The University of Texas sits at a delicate crossroads. With fallout from UT Law School investigation, debate over raising tuition costs, and a 4-year graduation rate hovering around 53 percent, the school has got plenty of issues on its plate.
Perhaps that is why the crisis in the humanities has been chronically overlooked.
In times of economic downturn, justifying a degree in philosophy or political science becomes harder for students who have to pay back loans with high interest rates. The desire for a measurable return-on-investment often wins out over the desire for a deeper understanding of the human condition, especially when a degree in engineering has a starting salary 45 percent higher than a degree in the humanities. The National Endowment for the Humanities, which collects this information, found that in 2011 research expenditures in the humanities reached $1 billion, or about one-twelfth of engineering research expenditures.
Whether it’s business, science, or math, students are flocking to STEM subjects that promise post-graduation visibility in the job market and a steady paycheck later on down the road. But does this mean that the discourses of Plato should get the boot in places of higher learning?
Louis Menand, a writer for the The New Yorker magazine and a professor of English at Harvard University, doesn’t think so.
Speaking in front of Plan II students and faculty last Thursday, Menand discussed how interdisciplinary studies are part of the solution for the troubled humanities. What university educators need to think about is not preparing students to become tools in a drawer, but to become the drawer itself. A student increases his or her net worth to employers by not only having medical research skills, but also persuasive writing experience and a historical knowledge of medical ethics.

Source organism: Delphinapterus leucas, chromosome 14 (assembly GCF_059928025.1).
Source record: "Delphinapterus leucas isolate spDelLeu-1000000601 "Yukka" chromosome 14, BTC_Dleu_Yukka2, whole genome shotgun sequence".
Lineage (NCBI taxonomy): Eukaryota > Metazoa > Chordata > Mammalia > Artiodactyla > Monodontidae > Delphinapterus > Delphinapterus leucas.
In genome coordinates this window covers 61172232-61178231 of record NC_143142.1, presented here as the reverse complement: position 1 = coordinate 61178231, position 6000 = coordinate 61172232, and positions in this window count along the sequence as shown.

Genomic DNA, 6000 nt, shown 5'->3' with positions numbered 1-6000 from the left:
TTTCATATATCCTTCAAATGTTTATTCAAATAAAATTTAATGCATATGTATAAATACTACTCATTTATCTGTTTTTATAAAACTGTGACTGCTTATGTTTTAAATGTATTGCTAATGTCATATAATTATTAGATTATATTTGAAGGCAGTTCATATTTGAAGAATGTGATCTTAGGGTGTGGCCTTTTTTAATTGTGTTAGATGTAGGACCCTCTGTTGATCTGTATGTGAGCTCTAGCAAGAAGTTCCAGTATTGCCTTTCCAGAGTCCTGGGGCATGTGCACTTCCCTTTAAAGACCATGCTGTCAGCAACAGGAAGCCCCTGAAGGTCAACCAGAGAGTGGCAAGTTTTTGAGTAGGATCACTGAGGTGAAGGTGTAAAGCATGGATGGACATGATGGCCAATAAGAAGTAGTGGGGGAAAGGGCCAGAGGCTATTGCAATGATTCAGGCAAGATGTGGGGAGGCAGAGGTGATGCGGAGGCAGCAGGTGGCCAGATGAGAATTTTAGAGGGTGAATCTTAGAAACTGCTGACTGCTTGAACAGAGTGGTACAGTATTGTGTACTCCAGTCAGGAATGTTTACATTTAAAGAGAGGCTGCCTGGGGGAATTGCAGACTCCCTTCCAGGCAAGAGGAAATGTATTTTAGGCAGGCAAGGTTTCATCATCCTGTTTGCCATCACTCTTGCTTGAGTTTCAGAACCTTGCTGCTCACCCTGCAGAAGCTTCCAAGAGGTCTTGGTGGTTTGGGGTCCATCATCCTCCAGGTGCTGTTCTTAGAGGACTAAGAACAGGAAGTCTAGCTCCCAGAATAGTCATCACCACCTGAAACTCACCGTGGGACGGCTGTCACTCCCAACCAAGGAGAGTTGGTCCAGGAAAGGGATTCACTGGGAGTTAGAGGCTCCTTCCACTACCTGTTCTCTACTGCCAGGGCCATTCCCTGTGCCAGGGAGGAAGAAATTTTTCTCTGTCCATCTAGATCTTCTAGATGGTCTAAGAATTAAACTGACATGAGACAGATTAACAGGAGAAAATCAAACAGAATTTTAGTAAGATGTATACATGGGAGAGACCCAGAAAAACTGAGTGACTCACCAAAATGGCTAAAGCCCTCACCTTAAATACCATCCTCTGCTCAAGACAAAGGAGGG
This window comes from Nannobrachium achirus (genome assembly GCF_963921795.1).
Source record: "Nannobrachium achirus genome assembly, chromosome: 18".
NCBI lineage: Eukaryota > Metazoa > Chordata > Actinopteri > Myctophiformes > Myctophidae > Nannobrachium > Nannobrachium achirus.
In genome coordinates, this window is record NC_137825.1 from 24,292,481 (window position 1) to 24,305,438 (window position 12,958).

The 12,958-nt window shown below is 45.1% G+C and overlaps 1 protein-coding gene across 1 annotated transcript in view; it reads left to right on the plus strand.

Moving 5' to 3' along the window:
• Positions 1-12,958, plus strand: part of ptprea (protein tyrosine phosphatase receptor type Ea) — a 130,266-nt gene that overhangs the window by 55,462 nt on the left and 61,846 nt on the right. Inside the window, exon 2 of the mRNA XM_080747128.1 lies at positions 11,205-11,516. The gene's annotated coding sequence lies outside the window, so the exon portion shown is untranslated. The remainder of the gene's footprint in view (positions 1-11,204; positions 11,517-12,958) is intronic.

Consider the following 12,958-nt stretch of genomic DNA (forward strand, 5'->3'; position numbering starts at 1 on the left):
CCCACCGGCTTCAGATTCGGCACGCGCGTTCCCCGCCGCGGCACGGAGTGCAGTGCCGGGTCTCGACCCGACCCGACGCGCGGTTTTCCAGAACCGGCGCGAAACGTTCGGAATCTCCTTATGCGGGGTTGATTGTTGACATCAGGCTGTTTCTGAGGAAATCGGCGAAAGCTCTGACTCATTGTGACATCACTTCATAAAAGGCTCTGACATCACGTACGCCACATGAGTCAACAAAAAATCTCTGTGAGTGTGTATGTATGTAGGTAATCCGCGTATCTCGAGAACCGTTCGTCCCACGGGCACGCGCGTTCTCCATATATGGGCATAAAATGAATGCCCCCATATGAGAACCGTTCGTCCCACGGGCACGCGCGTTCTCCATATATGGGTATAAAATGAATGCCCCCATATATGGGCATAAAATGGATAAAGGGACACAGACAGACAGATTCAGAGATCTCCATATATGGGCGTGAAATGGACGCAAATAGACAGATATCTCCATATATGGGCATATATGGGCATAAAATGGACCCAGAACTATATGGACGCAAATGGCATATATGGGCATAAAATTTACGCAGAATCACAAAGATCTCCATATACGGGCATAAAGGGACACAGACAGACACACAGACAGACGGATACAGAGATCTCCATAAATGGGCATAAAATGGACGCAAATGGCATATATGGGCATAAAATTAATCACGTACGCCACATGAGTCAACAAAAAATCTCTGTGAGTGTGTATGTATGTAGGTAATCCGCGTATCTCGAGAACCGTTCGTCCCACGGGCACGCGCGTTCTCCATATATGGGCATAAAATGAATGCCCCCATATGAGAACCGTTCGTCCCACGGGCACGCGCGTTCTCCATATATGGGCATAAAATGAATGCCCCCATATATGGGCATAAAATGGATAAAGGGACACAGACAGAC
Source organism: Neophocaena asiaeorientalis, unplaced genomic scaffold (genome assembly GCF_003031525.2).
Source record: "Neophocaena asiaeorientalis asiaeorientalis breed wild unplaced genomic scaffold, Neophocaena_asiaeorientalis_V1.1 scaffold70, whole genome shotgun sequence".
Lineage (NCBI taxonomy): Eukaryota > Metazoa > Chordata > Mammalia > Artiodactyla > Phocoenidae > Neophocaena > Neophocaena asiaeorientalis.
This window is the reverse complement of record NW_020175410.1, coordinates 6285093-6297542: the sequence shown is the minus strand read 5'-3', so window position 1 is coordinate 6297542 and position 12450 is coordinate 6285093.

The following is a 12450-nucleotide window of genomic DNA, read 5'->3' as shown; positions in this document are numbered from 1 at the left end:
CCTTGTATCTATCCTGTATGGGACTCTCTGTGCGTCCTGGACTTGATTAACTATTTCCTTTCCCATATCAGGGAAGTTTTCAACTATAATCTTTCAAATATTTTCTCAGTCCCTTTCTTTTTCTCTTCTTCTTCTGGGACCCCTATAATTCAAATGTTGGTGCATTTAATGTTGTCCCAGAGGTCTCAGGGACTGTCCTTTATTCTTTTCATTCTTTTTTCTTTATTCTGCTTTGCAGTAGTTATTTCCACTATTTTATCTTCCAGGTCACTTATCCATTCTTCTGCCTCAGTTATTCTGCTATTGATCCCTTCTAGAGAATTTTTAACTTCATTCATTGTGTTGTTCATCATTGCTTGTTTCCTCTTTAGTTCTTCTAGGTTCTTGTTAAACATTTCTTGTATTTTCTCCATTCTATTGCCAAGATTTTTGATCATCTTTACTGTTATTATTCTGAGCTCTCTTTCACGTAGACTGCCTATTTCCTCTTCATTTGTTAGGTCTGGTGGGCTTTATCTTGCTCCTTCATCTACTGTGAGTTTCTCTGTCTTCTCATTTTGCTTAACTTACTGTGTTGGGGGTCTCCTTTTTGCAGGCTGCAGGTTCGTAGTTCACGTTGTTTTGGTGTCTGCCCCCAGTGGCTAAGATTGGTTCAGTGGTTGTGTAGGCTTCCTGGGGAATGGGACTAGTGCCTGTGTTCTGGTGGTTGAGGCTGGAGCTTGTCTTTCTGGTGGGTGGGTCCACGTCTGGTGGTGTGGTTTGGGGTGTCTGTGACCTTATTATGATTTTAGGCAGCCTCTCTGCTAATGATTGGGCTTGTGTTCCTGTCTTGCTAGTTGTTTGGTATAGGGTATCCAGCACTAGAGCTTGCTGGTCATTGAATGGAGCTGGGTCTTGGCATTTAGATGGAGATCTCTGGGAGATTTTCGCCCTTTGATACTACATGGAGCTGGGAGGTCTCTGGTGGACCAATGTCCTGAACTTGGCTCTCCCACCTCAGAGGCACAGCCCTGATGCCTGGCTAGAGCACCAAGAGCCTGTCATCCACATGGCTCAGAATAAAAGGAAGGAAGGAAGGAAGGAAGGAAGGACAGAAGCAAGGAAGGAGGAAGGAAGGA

With the commitment of philanthropists Michael and Susan Dell to help fund UT’s spiffy new medical school, perhaps there is hope of revitalizing an interest in the humanities on the Forty Acres. The new medical center, which is expected to create 15,000 jobs in Austin when it is opened in 2016, presents an opportunity to bridge the gap between STEM subjects and liberal arts. At a number of university medical schools across the country, programs in the medical humanities allow students to simultaneously explore the pragmatic application of science and literature to solve the world’s biggest public health concerns.
Paul Farmer, a medical anthropologist who also spoke on campus last week, exemplifies how the combined knowledge of medicine and cultures can bring about a greater change in society at large. As a co-founder of Partners In Health, Farmer has successfully implemented 12 health clinics around the globe without uprooting the cultures and religions on which the communities stand.